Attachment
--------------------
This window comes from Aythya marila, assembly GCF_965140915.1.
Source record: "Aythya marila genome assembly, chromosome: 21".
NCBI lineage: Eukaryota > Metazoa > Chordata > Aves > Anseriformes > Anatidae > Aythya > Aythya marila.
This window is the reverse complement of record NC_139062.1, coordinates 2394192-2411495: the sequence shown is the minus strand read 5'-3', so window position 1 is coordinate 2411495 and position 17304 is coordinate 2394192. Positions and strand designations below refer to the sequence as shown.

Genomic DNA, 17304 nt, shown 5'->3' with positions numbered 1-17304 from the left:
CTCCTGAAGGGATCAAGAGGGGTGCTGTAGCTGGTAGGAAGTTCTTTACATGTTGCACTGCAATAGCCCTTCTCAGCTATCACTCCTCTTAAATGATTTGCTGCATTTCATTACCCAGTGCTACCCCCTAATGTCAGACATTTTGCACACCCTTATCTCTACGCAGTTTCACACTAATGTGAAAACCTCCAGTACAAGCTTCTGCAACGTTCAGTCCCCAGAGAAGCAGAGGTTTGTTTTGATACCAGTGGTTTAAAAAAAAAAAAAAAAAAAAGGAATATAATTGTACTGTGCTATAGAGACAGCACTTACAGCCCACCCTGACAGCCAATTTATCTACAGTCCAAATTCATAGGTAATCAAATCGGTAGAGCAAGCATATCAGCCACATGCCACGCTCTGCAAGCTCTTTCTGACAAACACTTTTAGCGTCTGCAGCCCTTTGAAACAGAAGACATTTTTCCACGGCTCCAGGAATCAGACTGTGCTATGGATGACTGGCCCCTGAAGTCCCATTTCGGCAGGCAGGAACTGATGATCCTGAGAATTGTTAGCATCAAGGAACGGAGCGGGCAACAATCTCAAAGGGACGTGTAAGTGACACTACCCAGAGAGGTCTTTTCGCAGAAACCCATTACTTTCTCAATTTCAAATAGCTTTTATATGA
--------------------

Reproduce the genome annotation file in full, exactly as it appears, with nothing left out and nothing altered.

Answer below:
This window comes from Aythya marila, assembly GCF_965140915.1.
Source record: "Aythya marila genome assembly, chromosome: 21".
NCBI lineage: Eukaryota > Metazoa > Chordata > Aves > Anseriformes > Anatidae > Aythya > Aythya marila.
This window is the reverse complement of record NC_139062.1, coordinates 2394192-2411495: the sequence shown is the minus strand read 5'-3', so window position 1 is coordinate 2411495 and position 17304 is coordinate 2394192. Positions and strand designations below refer to the sequence as shown.

Genomic DNA, 17304 nt, shown 5'->3' with positions numbered 1-17304 from the left:
CTCCTGAAGGGATCAAGAGGGGTGCTGTAGCTGGTAGGAAGTTCTTTACATGTTGCACTGCAATAGCCCTTCTCAGCTATCACTCCTCTTAAATGATTTGCTGCATTTCATTACCCAGTGCTACCCCCTAATGTCAGACATTTTGCACACCCTTATCTCTACGCAGTTTCACACTAATGTGAAAACCTCCAGTACAAGCTTCTGCAACGTTCAGTCCCCAGAGAAGCAGAGGTTTGTTTTGATACCAGTGGTTTAAAAAAAAAAAAAAAAAAAAGGAATATAATTGTACTGTGCTATAGAGACAGCACTTACAGCCCACCCTGACAGCCAATTTATCTACAGTCCAAATTCATAGGTAATCAAATCGGTAGAGCAAGCATATCAGCCACATGCCACGCTCTGCAAGCTCTTTCTGACAAACACTTTTAGCGTCTGCAGCCCTTTGAAACAGAAGACATTTTTCCACGGCTCCAGGAATCAGACTGTGCTATGGATGACTGGCCCCTGAAGTCCCATTTCGGCAGGCAGGAACTGATGATCCTGAGAATTGTTAGCATCAAGGAACGGAGCGGGCAACAATCTCAAAGGGACGTGTAAGTGACACTACCCAGAGAGGTCTTTTCGCAGAAACCCATTACTTTCTCAATTTCAAATAGCTTTTATATGA